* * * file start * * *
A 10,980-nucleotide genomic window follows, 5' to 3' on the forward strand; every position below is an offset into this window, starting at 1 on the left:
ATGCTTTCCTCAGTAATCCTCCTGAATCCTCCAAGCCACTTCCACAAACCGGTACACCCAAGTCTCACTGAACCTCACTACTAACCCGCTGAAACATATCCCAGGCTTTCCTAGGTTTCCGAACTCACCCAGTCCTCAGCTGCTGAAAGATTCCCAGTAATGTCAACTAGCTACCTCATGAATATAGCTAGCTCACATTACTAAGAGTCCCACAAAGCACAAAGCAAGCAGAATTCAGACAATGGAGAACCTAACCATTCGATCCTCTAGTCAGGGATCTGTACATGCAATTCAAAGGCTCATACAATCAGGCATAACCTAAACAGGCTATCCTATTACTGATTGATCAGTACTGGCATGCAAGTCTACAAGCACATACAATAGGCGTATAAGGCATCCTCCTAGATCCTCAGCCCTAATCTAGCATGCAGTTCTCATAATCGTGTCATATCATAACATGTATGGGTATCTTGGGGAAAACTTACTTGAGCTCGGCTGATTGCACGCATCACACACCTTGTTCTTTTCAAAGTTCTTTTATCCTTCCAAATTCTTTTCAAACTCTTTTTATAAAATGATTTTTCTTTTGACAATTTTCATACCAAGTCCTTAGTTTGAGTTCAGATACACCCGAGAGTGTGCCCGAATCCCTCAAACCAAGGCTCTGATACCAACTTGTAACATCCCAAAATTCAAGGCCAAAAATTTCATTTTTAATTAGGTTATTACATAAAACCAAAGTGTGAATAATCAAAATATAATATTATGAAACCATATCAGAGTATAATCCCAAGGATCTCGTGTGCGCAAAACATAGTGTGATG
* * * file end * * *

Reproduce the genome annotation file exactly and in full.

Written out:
A 10,980-nucleotide genomic window follows, 5' to 3' on the forward strand; every position below is an offset into this window, starting at 1 on the left:
ATGCTTTCCTCAGTAATCCTCCTGAATCCTCCAAGCCACTTCCACAAACCGGTACACCCAAGTCTCACTGAACCTCACTACTAACCCGCTGAAACATATCCCAGGCTTTCCTAGGTTTCCGAACTCACCCAGTCCTCAGCTGCTGAAAGATTCCCAGTAATGTCAACTAGCTACCTCATGAATATAGCTAGCTCACATTACTAAGAGTCCCACAAAGCACAAAGCAAGCAGAATTCAGACAATGGAGAACCTAACCATTCGATCCTCTAGTCAGGGATCTGTACATGCAATTCAAAGGCTCATACAATCAGGCATAACCTAAACAGGCTATCCTATTACTGATTGATCAGTACTGGCATGCAAGTCTACAAGCACATACAATAGGCGTATAAGGCATCCTCCTAGATCCTCAGCCCTAATCTAGCATGCAGTTCTCATAATCGTGTCATATCATAACATGTATGGGTATCTTGGGGAAAACTTACTTGAGCTCGGCTGATTGCACGCATCACACACCTTGTTCTTTTCAAAGTTCTTTTATCCTTCCAAATTCTTTTCAAACTCTTTTTATAAAATGATTTTTCTTTTGACAATTTTCATACCAAGTCCTTAGTTTGAGTTCAGATACACCCGAGAGTGTGCCCGAATCCCTCAAACCAAGGCTCTGATACCAACTTGTAACATCCCAAAATTCAAGGCCAAAAATTTCATTTTTAATTAGGTTATTACATAAAACCAAAGTGTGAATAATCAAAATATAATATTATGAAACCATATCAGAGTATAATCCCAAGGATCTCGTGTGCGCAAAACATAGTGTGATG